Legislators on Monday gave the government a week to come back with clarifications on the operation of the national investment fund that is to be set up to manage future revenues from hydrocarbons.
During a discussion at the House finance committee, MPs posed a number of questions to government officials on the fund’s operation and administration. Officials agreed to come back with answers by next Monday.
Committee chair Angelos Votsis (Diko) said later that it was agreed the bill would go to the House floor for a vote on February 15.
It has been over two years since the government bill establishing the investment fund was tabled to parliament. Lawmakers have drafted several amendments, some of which have been accepted by the government while others are being considered.
Last week President Nicos Anastasiades met with party leaders, where it was agreed to expedite passage of the bill.
Some of the pending questions include the composition of the fund’s board, matters of accountability and conflict of interest, and whether the fund will be subject to audits by the auditor-general.
Other matters pertain to channelling part of the proceeds to developing renewable energy sources, to social policies or paying down the national debt.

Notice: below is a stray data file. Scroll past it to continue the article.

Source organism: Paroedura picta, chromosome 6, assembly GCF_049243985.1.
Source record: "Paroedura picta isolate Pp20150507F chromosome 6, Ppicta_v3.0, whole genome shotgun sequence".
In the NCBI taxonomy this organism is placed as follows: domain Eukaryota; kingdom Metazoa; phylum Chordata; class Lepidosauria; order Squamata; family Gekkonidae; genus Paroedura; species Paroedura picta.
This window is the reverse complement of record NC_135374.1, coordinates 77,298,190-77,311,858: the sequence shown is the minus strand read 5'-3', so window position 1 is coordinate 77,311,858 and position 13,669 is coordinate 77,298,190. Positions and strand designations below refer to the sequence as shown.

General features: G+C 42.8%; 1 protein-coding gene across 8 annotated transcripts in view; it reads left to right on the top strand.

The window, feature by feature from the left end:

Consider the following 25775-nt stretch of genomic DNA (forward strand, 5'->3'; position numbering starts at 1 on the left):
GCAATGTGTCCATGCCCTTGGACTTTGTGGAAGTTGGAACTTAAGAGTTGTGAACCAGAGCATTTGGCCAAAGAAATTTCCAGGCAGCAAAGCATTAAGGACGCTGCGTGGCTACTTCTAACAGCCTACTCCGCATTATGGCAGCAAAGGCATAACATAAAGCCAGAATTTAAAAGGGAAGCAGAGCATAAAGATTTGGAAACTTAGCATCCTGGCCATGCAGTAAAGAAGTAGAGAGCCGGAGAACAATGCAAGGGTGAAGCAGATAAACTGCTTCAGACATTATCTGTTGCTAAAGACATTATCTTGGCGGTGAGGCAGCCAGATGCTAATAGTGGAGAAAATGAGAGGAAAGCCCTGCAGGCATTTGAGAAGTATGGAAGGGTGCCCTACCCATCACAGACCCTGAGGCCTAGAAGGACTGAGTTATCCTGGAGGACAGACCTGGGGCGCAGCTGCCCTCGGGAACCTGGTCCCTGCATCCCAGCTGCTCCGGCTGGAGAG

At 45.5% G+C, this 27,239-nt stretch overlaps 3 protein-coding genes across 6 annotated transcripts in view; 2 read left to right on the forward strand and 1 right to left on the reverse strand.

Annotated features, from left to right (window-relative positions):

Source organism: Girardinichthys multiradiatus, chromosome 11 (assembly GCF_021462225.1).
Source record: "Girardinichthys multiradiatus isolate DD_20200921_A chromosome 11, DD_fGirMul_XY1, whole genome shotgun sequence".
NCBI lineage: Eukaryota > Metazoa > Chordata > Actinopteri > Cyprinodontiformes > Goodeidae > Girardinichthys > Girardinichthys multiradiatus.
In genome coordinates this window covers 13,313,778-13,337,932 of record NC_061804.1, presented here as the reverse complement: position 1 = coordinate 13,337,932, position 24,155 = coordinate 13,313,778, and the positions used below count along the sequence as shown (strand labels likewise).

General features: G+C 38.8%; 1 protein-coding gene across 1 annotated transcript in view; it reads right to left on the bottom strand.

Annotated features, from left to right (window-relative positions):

As it stands, the bill stipulates that as long as the public debt is above 80 per cent of GDP, half the hydrocarbons revenue would go towards reducing this debt.
When it is below 80 per cent but above the limit of 60 per cent – set by the Maastricht criteria – only 25 per cent of revenue would go towards the public debt and the rest would be used for the creation of reserves.
Once gas revenues start flowing in – not for years to come – the fund is expected to aggregate hundreds of millions.
Akel MP Stefanos Stefanou said the fund should be structured in a way that ensures the proceeds are set aside for future generations and for creating infrastructures, rather than for plugging deficits.
His party, he added, does not understand why the government is now in a hurry to have the bill passed.
Care should be taken so as not to cause any damage to the Cyprus issue, said Stefanou.
He was understood to be alluding to the demand by Turkish Cypriots to have a say in the administration of natural gas revenues, something the government rejects as long as the island remains divided.
It was not clear whether a previous proposal floated – diverting a portion of the gas proceeds into an escrow account for Turkish Cypriots while the island remains divided – still stands.
Under the so-called ‘convergences’ reached in talks between former president Demetris Christofias and then-Turkish Cypriot leader Mehmet Ali Talat, it had been agreed that in a reunited Cyprus each constituent state would be responsible for its own debt. That is to say, at the time of reunification no constituent state would be able to tap the federal budget to pay down its own debt as it stood then.
At the same time the convergences provided that national reserves would be used to fund infrastructures for both constituent states.